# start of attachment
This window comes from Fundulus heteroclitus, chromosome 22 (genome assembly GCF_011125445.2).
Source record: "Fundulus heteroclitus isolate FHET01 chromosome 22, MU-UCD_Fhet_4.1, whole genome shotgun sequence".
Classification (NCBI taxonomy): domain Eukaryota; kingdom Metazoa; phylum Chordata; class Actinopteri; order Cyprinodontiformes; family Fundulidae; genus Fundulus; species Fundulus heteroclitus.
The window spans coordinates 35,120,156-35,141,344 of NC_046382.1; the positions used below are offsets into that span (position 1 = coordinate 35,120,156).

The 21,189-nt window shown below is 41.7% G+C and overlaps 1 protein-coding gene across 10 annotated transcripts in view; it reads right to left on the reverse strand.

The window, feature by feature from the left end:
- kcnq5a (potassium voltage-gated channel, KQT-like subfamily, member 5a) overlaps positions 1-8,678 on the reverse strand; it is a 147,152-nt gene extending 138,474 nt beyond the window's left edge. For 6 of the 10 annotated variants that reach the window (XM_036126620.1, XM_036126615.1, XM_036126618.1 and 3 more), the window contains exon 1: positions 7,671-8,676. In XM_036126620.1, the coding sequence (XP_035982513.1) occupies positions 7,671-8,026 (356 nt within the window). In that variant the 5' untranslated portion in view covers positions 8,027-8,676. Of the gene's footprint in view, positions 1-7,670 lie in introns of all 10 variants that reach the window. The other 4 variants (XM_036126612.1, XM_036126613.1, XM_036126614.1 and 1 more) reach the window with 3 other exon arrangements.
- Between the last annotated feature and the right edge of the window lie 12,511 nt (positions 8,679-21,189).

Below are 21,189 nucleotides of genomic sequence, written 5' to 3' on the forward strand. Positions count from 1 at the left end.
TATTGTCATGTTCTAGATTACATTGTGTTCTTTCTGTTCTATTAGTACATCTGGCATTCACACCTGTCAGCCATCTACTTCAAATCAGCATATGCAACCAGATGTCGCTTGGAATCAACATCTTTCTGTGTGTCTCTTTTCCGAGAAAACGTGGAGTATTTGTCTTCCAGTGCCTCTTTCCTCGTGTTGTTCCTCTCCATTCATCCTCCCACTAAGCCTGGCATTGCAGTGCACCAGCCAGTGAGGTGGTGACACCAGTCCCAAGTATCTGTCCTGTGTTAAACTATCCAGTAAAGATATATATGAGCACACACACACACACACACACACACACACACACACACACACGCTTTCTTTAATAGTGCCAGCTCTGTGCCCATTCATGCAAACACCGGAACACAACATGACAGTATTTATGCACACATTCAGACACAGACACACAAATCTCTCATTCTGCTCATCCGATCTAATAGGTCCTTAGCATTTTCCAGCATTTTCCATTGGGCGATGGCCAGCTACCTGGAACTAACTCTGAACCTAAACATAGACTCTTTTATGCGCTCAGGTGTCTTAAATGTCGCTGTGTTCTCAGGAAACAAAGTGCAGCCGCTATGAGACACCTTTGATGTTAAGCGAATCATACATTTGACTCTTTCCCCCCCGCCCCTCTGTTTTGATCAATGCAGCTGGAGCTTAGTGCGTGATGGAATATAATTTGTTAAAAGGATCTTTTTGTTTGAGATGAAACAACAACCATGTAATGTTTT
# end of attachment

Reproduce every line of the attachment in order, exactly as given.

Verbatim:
This window comes from Fundulus heteroclitus, chromosome 22 (genome assembly GCF_011125445.2).
Source record: "Fundulus heteroclitus isolate FHET01 chromosome 22, MU-UCD_Fhet_4.1, whole genome shotgun sequence".
Classification (NCBI taxonomy): domain Eukaryota; kingdom Metazoa; phylum Chordata; class Actinopteri; order Cyprinodontiformes; family Fundulidae; genus Fundulus; species Fundulus heteroclitus.
The window spans coordinates 35,120,156-35,141,344 of NC_046382.1; the positions used below are offsets into that span (position 1 = coordinate 35,120,156).

The 21,189-nt window shown below is 41.7% G+C and overlaps 1 protein-coding gene across 10 annotated transcripts in view; it reads right to left on the reverse strand.

The window, feature by feature from the left end:
- kcnq5a (potassium voltage-gated channel, KQT-like subfamily, member 5a) overlaps positions 1-8,678 on the reverse strand; it is a 147,152-nt gene extending 138,474 nt beyond the window's left edge. For 6 of the 10 annotated variants that reach the window (XM_036126620.1, XM_036126615.1, XM_036126618.1 and 3 more), the window contains exon 1: positions 7,671-8,676. In XM_036126620.1, the coding sequence (XP_035982513.1) occupies positions 7,671-8,026 (356 nt within the window). In that variant the 5' untranslated portion in view covers positions 8,027-8,676. Of the gene's footprint in view, positions 1-7,670 lie in introns of all 10 variants that reach the window. The other 4 variants (XM_036126612.1, XM_036126613.1, XM_036126614.1 and 1 more) reach the window with 3 other exon arrangements.
- Between the last annotated feature and the right edge of the window lie 12,511 nt (positions 8,679-21,189).

Below are 21,189 nucleotides of genomic sequence, written 5' to 3' on the forward strand. Positions count from 1 at the left end.
TATTGTCATGTTCTAGATTACATTGTGTTCTTTCTGTTCTATTAGTACATCTGGCATTCACACCTGTCAGCCATCTACTTCAAATCAGCATATGCAACCAGATGTCGCTTGGAATCAACATCTTTCTGTGTGTCTCTTTTCCGAGAAAACGTGGAGTATTTGTCTTCCAGTGCCTCTTTCCTCGTGTTGTTCCTCTCCATTCATCCTCCCACTAAGCCTGGCATTGCAGTGCACCAGCCAGTGAGGTGGTGACACCAGTCCCAAGTATCTGTCCTGTGTTAAACTATCCAGTAAAGATATATATGAGCACACACACACACACACACACACACACACACACACACACACGCTTTCTTTAATAGTGCCAGCTCTGTGCCCATTCATGCAAACACCGGAACACAACATGACAGTATTTATGCACACATTCAGACACAGACACACAAATCTCTCATTCTGCTCATCCGATCTAATAGGTCCTTAGCATTTTCCAGCATTTTCCATTGGGCGATGGCCAGCTACCTGGAACTAACTCTGAACCTAAACATAGACTCTTTTATGCGCTCAGGTGTCTTAAATGTCGCTGTGTTCTCAGGAAACAAAGTGCAGCCGCTATGAGACACCTTTGATGTTAAGCGAATCATACATTTGACTCTTTCCCCCCCGCCCCTCTGTTTTGATCAATGCAGCTGGAGCTTAGTGCGTGATGGAATATAATTTGTTAAAAGGATCTTTTTGTTTGAGATGAAACAACAACCATGTAATGTTTT